Kendrapara (Odisha): The 28-year-old son of a BPL farmer from a remote village in Odisha's Kendrapara district has cracked the coveted civil service examination.
Poverty did not deter Hrudaya Kumar Das from achieving his hallowed goal. Das was not backed up by Convent and English Medium school education. However, perseverance and hard work paid dividends with Das tasting success in his third attempt in civil services examination.
"I feel proud being son of a hardworking farmer. We own 1.5 acre of irrigated farmland. My father still toils in crop fields to support the family. He had to dispose patch of land to meet with study expenses. My younger brother Rashmi Ranjan is studying MBA," Hrudaya said with tinge of emotion.
"In primary and high school level, I excelled in studies. However, in plus two science, I passed out second class. That was a setback which I could hardly digest. I was good in cricket. I had represented Kendrapara district team in Kalahandi cup inter-district cricket tournament. I was caught in dilemma whether to concentrate on Cricket or studies. But my father advised me for higher studies. Later I studied 5-year integrated MCA in Utkal University. Since then I never looked back," he said.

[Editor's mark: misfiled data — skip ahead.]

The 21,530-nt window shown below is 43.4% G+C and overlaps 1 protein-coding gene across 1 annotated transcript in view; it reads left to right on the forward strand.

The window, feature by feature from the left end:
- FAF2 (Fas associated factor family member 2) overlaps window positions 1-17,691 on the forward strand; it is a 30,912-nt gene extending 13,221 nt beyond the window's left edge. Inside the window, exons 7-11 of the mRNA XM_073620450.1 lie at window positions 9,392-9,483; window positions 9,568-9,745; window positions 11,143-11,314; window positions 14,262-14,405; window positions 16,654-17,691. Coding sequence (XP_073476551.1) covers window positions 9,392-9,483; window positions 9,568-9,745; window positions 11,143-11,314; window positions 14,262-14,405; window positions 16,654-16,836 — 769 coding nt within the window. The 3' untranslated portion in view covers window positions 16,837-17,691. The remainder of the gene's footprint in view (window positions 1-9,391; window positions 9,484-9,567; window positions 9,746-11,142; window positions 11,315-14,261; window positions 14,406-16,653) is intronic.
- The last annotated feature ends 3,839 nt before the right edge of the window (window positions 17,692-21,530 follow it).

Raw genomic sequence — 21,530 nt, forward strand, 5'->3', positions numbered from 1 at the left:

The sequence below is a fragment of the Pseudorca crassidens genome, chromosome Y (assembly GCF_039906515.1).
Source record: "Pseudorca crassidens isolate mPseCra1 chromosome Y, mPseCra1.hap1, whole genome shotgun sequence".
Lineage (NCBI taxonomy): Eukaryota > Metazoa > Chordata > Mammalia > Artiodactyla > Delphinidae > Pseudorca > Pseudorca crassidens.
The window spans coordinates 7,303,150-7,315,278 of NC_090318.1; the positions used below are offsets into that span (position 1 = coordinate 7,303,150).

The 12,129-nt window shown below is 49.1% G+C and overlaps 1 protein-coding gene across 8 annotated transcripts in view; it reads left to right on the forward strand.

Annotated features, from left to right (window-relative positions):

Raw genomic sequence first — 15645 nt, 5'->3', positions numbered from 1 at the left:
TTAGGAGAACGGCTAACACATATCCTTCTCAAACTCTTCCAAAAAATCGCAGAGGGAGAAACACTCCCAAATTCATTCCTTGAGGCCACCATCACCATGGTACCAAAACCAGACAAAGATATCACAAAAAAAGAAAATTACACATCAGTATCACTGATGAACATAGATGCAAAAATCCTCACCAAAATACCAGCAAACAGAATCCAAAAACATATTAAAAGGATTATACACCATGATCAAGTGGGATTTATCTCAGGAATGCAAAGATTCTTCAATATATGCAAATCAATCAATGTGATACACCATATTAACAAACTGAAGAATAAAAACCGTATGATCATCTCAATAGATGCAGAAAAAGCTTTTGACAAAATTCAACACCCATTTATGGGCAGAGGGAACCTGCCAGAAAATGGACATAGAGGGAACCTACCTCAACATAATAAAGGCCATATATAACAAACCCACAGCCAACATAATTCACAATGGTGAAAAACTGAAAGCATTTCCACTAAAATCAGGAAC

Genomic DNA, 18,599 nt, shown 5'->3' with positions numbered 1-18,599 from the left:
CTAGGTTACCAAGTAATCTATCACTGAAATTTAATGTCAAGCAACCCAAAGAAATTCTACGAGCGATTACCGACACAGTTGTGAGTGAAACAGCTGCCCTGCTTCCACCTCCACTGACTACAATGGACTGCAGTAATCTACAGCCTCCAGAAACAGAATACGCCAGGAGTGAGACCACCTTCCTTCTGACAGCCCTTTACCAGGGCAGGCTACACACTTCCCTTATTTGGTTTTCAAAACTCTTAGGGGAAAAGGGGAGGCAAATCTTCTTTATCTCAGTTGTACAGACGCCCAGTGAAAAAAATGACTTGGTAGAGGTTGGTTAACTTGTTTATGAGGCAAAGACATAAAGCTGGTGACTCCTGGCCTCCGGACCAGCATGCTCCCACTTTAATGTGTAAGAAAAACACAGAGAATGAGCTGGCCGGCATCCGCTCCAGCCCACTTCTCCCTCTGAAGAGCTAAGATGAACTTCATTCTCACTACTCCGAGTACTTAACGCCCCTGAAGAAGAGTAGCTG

Hrudaya said much before civil service success, he was posted in Jajpur district as Prime Minster Rural Development Fellow (PMRDF). His job was to interact with tribals in Naxlite-infested areas and oversee implementation of poverty alleviation and welfare programmes in backward areas. The union rural development ministry was paying hefty salary for the job assigned to him, said Hrudaya.
Last month, I have got the appointment letter for Assistant Commandant job in Central Reserve Police Force, he said adding his higher study stint in Utkal University motivated him to try out for civil service and intensive subject-wise study helped a lot.
"I believe that sincere labour never goes unpaid. By dint of determination and will power, I had set the civil service target. But for family support, my civil service dream could never have been realised," he concluded.